What makes Miss Julia tick??

Is popular North Carolina author Ann B. Ross the model for Miss Julia, “the main character in Ross’s popular series?

Tune in to UNC-TV’s North Carolina Bookwatch to find out. It airs at 5:00 this Sunday afternoon.
I will give you a big hint. Ross says that she is definitely not Miss Julia. But Miss Julia lives in a town called Abbotsville, “a town that is so much like the Hendersonville,” “North Carolina,” “where Ross lives,” that it is very hard to tell the difference.

Since the publication of “Miss Julia Speaks Her Mind” in 1999, “Miss Julia has taken over Ross’s life: a new Miss Julia book almost every year, including “Miss Julia Throws A Wedding,” “Miss Julia Hits The Road,” “Miss Julia Meets Her Match,” “Miss Julia’s School of Beauty,” “Miss Julia Stands Her Ground,” “Miss Julia Strikes Back” and “Miss Julia Delivers the Goods,” all of which appeared on the extended New York Times Best Seller list.

What accounts for this remarkable success? Like Margaret Maron (Judge Deborah Knott) and Jan Karon (Cynthia and Father Tim Kavanagh), other North Carolina writers of successful series, Ross has developed a central character who resonates with readers. And, like Maron and Karon, she brings a cluster of other interesting people into the lives of her central character.

Readers come to know so much about the characters these authors create that they cannot wait for the next volume so that they can find out the latest about the characters, people who have become their friends.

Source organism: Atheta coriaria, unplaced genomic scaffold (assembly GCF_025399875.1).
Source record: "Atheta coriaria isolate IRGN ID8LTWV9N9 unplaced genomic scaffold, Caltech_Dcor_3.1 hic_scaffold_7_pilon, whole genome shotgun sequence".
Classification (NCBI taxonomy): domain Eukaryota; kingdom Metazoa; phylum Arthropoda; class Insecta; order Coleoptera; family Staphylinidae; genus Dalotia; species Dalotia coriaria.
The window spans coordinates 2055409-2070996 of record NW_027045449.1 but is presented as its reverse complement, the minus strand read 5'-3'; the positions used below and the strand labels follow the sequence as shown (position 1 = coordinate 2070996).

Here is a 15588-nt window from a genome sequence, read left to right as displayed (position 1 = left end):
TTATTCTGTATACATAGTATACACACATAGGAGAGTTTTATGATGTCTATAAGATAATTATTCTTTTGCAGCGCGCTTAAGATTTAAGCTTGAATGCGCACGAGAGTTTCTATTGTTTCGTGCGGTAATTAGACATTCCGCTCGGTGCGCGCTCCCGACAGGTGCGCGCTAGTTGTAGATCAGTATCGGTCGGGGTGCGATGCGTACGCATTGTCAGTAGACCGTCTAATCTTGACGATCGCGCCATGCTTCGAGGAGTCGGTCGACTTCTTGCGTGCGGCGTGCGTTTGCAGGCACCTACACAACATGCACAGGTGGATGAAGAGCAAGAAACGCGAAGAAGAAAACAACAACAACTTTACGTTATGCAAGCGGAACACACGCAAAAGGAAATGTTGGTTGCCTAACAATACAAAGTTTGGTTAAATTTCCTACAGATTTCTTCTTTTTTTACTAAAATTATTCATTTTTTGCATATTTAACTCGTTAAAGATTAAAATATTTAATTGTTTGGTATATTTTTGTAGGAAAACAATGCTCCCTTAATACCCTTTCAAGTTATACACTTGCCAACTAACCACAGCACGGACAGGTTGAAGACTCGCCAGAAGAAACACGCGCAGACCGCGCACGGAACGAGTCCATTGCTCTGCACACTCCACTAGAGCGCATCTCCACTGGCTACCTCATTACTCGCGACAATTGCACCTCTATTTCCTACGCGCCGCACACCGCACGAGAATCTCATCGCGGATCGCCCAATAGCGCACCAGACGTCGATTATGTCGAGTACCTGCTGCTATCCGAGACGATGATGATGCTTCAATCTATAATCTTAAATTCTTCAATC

More even than plot or story line, these books are like long letters from home. Ross’s fans have come to know and love Hazel Marie, who was the mistress of Miss Julia’s now deceased husband. Now, Hazel Marie and Miss Julia are best friends. Miss Julia is childless, but she loves Lloyd, the son of Hazel Marie and Miss Julia’s husband. She loves Lloyd as much, maybe more, than if he were her own. Miss Julia has a wonderful new husband, Sam, but it is not certain whether or not Sam is loved more than “Little Lloyd.”

You get the picture. If it sounds strained, I understand. But I have become one of Ross’s readers who cares about each of these people, and I am anxious to know how each of them is getting along.

Of course, Ross’s success is more than good characters. She is a gifted and imaginative storyteller.

In her latest, “Miss Julia to the Rescue,” Hazel Marie’s husband, J.D. Pickens, a private investigator, winds up with a gunshot wound in a distant West Virginia hospital, where the local sheriff confines him because he suspects that J.D. is involved in some kind of criminal activity. Miss Julia and a nurse friend, Etta Mae Wiggins, rush to West Virginia to rescue J.D. and bring him back to Abbotsville.

 They arrive in West Virginia just in time for church. They run into a friendly group of church people, join them for services and then find that worship takes place with the aid of poisonous snakes. Horrified and frightened, Miss Julia is still impressed by the loyalty and devotion of her new friends.

When she and Etta Mae get back home, there are more religious challenges. Miss Julia has to deal with a group of advocates of a new “Church of Body Modification,” where commitment is demonstrated by tattoos and attachment of heavy metal objects to the believer’s body, “which test and push the limits of flesh and spirit.”

This plot would be interesting even if the reader did not love Miss Julia and Ross’s other characters.

Almost as much fun as getting to know her characters and following her stories is watching Ross talk about her work.

Don’t miss the chance to meet her Sunday afternoon.


Learning about North Carolina from a Favorite Mystery Writer